When it’s over, and we’re on an even keel again, we realize our confidence in God is much stronger than it was before the problem began. Then, when God is ready to move us to the next level of trusting, we do it all over again with a new problem life brings, but this time we’re stronger and better able to be joyful, peaceful, and hopeful even in the struggle.

So, let’s not complain when we’re faced with a challenge. Maybe God is taking us to the next level of trust, of knowing him. At each new level, the music is more beautiful, the joy more complete. Keep practicing!

“This is the Lord; we have waited for him; let us be glad and rejoice in his salvation.” – Isaiah 25:9b

Hearts’ Desires

“. . . it would seem that our Lord finds our desires not too strong, but too weak. We are half-hearted creatures, fooling about with drink and sex and ambition when infinite joy is offered us . . . We are far too easily pleased.” – C. S. Lewis

What is the most important thing to you? What does your heart desire? Some of us have given in to desires that now control us: Food, alcohol, drugs, pornography, approval, unhealthy relationships, senseless accumulation. We really want to change, but every time we try, we fall back to old habits. Could it be that our desire to be freed from those controls is not as great as our desire to keep things just as they are?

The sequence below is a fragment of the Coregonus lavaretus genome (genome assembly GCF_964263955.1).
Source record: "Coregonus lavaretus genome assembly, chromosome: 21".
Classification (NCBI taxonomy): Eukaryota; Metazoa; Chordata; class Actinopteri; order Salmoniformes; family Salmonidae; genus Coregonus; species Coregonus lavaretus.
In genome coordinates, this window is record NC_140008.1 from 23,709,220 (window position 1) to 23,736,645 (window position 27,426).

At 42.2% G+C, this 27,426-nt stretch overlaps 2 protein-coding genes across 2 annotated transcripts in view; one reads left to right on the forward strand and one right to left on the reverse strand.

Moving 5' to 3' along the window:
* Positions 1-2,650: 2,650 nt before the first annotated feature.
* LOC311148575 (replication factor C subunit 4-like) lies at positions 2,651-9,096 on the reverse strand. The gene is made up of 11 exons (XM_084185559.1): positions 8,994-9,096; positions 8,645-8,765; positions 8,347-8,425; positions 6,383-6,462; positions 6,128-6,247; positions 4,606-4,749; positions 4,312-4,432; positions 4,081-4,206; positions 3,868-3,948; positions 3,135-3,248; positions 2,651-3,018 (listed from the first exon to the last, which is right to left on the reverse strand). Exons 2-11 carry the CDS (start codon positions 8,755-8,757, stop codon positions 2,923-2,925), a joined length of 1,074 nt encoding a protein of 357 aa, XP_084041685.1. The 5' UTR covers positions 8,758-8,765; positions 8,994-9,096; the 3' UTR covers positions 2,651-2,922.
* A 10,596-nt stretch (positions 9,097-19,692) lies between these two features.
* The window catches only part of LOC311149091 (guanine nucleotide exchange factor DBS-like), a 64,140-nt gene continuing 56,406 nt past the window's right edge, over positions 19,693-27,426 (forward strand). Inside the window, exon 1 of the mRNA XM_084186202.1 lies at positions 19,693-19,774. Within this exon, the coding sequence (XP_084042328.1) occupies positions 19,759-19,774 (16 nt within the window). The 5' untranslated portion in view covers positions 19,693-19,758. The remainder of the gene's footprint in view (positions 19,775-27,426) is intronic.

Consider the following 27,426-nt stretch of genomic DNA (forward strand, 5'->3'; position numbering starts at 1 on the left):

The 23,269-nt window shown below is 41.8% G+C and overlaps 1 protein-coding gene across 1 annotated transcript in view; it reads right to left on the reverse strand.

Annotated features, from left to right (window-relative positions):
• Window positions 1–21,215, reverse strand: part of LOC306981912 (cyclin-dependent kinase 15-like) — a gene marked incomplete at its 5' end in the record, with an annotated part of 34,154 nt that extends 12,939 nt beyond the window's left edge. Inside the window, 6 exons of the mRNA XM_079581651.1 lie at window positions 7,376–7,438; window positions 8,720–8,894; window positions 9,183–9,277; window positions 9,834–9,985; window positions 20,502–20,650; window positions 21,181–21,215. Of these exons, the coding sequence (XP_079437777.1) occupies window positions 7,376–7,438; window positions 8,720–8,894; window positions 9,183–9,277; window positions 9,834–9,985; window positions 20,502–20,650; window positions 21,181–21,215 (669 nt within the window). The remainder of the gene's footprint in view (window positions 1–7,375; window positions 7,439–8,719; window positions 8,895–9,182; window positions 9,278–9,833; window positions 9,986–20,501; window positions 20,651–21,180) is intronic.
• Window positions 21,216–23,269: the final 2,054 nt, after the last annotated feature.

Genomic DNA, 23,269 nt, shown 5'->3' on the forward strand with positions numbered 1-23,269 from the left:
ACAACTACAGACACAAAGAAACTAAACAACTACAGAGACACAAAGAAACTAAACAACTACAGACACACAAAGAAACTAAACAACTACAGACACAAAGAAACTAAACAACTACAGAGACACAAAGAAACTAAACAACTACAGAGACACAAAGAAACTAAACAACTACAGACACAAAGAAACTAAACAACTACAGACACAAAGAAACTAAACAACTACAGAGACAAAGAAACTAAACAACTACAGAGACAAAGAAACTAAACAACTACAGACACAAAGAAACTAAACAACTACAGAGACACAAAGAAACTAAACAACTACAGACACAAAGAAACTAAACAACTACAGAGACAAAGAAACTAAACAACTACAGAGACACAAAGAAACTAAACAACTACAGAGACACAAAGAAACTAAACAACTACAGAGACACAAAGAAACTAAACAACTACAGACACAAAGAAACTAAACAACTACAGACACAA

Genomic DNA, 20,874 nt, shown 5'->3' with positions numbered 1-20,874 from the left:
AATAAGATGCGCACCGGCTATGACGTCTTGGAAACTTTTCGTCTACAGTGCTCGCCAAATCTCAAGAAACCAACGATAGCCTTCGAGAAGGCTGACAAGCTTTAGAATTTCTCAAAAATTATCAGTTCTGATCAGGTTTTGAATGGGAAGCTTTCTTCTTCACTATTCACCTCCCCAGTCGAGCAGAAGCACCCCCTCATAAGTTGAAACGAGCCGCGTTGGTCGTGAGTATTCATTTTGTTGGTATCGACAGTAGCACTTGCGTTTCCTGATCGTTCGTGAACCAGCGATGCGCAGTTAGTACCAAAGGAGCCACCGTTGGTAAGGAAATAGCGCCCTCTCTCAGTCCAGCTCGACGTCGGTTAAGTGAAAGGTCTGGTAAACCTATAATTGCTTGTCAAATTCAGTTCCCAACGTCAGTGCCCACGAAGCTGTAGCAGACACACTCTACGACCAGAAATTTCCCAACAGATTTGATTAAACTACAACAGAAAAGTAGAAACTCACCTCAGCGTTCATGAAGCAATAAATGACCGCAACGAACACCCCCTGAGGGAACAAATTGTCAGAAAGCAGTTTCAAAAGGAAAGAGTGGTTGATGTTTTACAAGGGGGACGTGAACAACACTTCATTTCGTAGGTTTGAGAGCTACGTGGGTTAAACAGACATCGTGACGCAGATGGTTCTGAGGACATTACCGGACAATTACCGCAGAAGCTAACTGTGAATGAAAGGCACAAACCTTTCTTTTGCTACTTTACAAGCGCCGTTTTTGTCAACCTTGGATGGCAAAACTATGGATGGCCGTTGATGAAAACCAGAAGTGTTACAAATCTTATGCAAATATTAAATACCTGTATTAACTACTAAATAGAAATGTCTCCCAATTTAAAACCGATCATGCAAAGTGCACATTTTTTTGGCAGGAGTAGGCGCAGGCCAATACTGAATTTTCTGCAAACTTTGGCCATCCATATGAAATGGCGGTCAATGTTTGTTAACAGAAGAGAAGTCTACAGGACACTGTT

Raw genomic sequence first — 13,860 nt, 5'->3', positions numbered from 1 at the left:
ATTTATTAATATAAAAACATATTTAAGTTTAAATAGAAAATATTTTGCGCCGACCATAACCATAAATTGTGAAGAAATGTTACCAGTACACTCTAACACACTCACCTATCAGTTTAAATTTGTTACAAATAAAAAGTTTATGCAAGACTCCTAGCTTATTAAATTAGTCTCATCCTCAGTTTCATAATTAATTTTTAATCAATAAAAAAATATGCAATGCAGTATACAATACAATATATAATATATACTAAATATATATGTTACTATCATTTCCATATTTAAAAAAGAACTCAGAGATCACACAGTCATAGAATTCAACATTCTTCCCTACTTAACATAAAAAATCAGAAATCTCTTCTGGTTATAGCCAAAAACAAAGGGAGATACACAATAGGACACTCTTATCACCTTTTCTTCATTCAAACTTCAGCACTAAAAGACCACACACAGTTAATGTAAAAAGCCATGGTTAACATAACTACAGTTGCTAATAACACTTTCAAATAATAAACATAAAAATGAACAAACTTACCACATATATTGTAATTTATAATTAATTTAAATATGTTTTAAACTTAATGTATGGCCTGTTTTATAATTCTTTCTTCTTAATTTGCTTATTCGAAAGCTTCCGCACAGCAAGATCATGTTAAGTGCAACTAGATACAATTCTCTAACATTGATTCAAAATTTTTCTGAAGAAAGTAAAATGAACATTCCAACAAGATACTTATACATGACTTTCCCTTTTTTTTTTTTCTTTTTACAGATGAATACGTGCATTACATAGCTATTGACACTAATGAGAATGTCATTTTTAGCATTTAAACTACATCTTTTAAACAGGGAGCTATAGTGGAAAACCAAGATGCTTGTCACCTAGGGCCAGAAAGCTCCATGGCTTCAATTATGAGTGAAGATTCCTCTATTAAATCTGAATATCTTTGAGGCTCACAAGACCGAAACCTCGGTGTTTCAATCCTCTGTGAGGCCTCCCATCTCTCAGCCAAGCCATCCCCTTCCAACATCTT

This is where God steps in if we let him. He wants to give us what truly satisfies, not just the immediate comforts we reach for. He can actually change what we want. He can give us new desires. It happens in marriages when a troubled couple falls in love all over again. It happens in other areas, too.

I heard of the testimony of a young woman with an addiction. Soon after giving her life to Christ, she said she no longer had a taste for what she had craved uncontrollably just weeks earlier. God had taken away her old desires and replaced them with new. That’s what he does! For her, it was immediate. For many, it happens over time. But our short-sighted desires are eventually replaced with better ones.